Woburn (United Kingdom) (AFP) – Japan’s Hinako Shibuno hit a gutsy 18-foot birdie putt at the final hole to win a thrilling Women’s British Open at Woburn on Sunday, completing a fairytale story for a player nicknamed the “Smiling Cinderella”.
The 20-year-old, playing in her first Major, shot 68 for 18-under-par to win by a single stroke from American Lizette Salas.
World number one Ko Jin-young, who was seeking a third Major title of the year, had to settle for third place following a 66.
Shibuno, who had never played a professional event outside Japan before this week, became the second Japanese player to win a Major championship, joining Chako Higuchi, who won the 1977 Women’s PGA Championship.
No male Japanese player has won a Major.
Speaking in slightly faltering English, she said she was proud of her achievement.
“What I have done is unbelievable,” she said. “I imagined the British Open was played on a links course. But when I arrived I was surprised to find it was trees, just like Japan.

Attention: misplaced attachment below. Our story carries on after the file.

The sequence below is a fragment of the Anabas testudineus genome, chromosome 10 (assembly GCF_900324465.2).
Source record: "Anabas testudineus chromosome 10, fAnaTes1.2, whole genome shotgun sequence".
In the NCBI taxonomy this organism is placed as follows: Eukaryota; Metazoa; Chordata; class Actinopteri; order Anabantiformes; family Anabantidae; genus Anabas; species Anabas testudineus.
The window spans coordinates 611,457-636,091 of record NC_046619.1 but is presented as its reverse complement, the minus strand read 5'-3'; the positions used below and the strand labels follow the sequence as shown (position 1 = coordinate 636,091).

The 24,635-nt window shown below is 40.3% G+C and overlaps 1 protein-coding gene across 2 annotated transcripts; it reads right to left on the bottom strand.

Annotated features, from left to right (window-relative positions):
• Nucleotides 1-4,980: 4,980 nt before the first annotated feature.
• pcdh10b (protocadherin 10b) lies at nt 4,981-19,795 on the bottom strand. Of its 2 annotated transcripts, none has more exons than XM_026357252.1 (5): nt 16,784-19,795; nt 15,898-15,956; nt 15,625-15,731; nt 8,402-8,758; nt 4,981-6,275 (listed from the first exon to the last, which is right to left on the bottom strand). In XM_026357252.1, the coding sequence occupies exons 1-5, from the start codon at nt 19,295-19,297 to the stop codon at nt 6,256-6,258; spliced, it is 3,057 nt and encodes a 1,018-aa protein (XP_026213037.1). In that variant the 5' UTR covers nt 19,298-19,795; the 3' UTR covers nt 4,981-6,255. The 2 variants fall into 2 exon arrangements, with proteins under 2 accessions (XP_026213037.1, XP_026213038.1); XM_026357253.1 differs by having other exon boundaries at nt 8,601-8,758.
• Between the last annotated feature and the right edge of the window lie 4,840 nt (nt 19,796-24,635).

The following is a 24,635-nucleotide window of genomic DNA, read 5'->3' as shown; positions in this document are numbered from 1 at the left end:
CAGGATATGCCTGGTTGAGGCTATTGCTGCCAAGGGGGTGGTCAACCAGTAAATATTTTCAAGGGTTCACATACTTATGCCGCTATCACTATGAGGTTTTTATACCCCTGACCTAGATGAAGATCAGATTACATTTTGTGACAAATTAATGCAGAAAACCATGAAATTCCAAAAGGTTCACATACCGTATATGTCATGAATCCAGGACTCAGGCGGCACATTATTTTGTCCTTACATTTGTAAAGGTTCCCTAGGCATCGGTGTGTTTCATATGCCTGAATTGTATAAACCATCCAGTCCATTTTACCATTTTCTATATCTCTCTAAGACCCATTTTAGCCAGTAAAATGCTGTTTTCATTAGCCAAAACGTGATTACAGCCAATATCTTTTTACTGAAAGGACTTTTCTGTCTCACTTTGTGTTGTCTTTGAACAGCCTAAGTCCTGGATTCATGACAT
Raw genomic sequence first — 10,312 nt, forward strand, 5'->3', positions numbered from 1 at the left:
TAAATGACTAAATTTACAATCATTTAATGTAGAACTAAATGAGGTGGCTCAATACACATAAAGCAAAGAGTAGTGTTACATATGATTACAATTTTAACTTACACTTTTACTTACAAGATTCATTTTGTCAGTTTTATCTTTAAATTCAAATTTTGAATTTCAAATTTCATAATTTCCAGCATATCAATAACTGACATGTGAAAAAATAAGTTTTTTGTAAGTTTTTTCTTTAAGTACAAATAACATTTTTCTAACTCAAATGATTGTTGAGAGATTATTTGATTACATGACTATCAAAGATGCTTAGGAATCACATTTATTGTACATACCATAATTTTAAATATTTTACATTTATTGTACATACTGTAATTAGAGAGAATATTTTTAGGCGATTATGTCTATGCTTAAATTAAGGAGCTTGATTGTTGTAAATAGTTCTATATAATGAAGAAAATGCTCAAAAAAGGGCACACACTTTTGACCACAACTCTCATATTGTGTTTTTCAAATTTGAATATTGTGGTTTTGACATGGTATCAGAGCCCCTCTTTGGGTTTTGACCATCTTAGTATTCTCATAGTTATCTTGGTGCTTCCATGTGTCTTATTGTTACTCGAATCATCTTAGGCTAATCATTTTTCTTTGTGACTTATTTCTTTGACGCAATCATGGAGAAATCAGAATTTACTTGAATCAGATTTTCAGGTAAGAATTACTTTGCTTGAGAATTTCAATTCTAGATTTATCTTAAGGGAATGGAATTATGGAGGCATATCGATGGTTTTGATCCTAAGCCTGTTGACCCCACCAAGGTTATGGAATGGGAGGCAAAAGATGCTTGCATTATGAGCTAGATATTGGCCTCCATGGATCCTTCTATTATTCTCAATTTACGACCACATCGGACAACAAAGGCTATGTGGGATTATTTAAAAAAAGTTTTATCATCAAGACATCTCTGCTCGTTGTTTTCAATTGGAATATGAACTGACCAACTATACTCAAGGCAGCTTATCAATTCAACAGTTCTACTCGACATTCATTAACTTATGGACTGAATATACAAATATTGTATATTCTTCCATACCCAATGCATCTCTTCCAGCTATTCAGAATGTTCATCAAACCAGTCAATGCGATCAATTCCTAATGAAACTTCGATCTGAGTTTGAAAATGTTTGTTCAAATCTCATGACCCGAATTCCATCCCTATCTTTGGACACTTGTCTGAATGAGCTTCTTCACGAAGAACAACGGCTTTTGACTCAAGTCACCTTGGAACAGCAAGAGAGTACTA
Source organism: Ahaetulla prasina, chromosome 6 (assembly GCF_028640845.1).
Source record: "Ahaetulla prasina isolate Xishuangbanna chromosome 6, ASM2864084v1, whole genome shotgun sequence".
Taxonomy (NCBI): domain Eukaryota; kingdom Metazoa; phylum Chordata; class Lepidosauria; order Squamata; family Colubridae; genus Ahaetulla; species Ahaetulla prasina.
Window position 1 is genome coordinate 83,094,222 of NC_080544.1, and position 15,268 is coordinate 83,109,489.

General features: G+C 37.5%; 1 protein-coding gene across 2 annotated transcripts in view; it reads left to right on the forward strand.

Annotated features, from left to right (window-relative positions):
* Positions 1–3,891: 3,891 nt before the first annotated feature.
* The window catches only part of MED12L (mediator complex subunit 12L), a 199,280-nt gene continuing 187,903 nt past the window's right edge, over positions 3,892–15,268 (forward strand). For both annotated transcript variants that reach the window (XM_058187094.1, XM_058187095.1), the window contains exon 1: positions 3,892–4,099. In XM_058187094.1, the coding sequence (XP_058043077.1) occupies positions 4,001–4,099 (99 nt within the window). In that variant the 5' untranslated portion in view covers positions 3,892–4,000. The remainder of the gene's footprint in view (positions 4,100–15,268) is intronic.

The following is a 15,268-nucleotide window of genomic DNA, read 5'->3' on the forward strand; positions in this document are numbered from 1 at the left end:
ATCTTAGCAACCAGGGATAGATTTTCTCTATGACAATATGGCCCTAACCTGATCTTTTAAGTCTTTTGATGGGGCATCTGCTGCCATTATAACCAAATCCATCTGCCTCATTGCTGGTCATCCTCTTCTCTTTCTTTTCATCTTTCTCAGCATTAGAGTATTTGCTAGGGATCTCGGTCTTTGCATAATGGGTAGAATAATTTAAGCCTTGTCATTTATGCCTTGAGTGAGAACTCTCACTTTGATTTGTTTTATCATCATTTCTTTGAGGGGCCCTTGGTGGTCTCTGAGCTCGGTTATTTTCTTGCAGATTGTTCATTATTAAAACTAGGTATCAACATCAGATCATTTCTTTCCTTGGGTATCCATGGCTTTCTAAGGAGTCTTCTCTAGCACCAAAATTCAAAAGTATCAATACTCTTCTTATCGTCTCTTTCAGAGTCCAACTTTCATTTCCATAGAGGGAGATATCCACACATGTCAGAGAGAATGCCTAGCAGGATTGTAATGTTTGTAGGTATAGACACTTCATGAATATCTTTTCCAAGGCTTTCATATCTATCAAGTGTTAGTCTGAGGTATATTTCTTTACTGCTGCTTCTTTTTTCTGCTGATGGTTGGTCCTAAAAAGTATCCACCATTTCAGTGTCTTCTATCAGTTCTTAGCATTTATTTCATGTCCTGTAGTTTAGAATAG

“That definitely helped. Today I was nervous on the front nine but felt OK on the back nine and just started making birdies.”.
Two ahead at the start of the final round, Shibuno survived the potential blow of a four-putt double-bogey at the third to bounce back and collect the $675,000 first prize.
It was a packed leaderboard all day, with Salas and South Korea’s Ko battling with Shibuno for the coveted trophy, the final Major of the season.
Salas had eight birdies in a 65 to post a score of 17 under par, one ahead of playing partner Ko, who finished with a 66.
Salas had a real chance of birdie at the last, but her effort from eight feet hit the hole and stayed out.
She went to the practice range hoping for at least a play-off. But Shibuno had other ideas. Golf’s newest superstar, beaming as ever, hit her second shot to 18 feet at the last before stepping up to bomb home the putt.
All the way round, she had been amazingly relaxed, high-fiving with members of the crowd and smiling all the way to the final green.
Atthaya Thitikul, at just 16, retained the Smyth Salver for the best amateur. The Thai teenager closed with a 73 for four under par.